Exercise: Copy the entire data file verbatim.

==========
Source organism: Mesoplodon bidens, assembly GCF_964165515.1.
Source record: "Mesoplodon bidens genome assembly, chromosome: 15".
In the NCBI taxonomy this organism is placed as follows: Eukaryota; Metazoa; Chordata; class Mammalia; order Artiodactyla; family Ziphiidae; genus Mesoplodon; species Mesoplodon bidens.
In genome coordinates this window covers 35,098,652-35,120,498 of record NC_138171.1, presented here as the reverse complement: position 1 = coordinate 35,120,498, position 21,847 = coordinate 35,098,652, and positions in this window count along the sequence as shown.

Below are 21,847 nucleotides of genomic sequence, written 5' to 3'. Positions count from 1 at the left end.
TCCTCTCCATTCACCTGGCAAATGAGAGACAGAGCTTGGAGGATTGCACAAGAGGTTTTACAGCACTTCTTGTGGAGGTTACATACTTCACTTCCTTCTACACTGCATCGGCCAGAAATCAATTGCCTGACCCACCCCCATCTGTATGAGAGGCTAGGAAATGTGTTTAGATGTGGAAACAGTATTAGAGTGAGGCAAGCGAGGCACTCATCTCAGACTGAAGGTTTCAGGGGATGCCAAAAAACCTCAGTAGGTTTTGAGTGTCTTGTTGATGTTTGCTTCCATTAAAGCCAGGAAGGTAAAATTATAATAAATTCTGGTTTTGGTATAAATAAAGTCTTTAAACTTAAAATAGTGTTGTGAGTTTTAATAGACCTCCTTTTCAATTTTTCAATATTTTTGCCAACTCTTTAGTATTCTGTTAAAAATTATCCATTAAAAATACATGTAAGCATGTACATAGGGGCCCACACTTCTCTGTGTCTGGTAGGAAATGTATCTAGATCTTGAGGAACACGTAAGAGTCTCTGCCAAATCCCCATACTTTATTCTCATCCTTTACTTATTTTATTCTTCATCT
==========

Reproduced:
Source organism: Mesoplodon bidens, assembly GCF_964165515.1.
Source record: "Mesoplodon bidens genome assembly, chromosome: 15".
In the NCBI taxonomy this organism is placed as follows: Eukaryota; Metazoa; Chordata; class Mammalia; order Artiodactyla; family Ziphiidae; genus Mesoplodon; species Mesoplodon bidens.
In genome coordinates this window covers 35,098,652-35,120,498 of record NC_138171.1, presented here as the reverse complement: position 1 = coordinate 35,120,498, position 21,847 = coordinate 35,098,652, and positions in this window count along the sequence as shown.

Below are 21,847 nucleotides of genomic sequence, written 5' to 3'. Positions count from 1 at the left end.
TCCTCTCCATTCACCTGGCAAATGAGAGACAGAGCTTGGAGGATTGCACAAGAGGTTTTACAGCACTTCTTGTGGAGGTTACATACTTCACTTCCTTCTACACTGCATCGGCCAGAAATCAATTGCCTGACCCACCCCCATCTGTATGAGAGGCTAGGAAATGTGTTTAGATGTGGAAACAGTATTAGAGTGAGGCAAGCGAGGCACTCATCTCAGACTGAAGGTTTCAGGGGATGCCAAAAAACCTCAGTAGGTTTTGAGTGTCTTGTTGATGTTTGCTTCCATTAAAGCCAGGAAGGTAAAATTATAATAAATTCTGGTTTTGGTATAAATAAAGTCTTTAAACTTAAAATAGTGTTGTGAGTTTTAATAGACCTCCTTTTCAATTTTTCAATATTTTTGCCAACTCTTTAGTATTCTGTTAAAAATTATCCATTAAAAATACATGTAAGCATGTACATAGGGGCCCACACTTCTCTGTGTCTGGTAGGAAATGTATCTAGATCTTGAGGAACACGTAAGAGTCTCTGCCAAATCCCCATACTTTATTCTCATCCTTTACTTATTTTATTCTTCATCT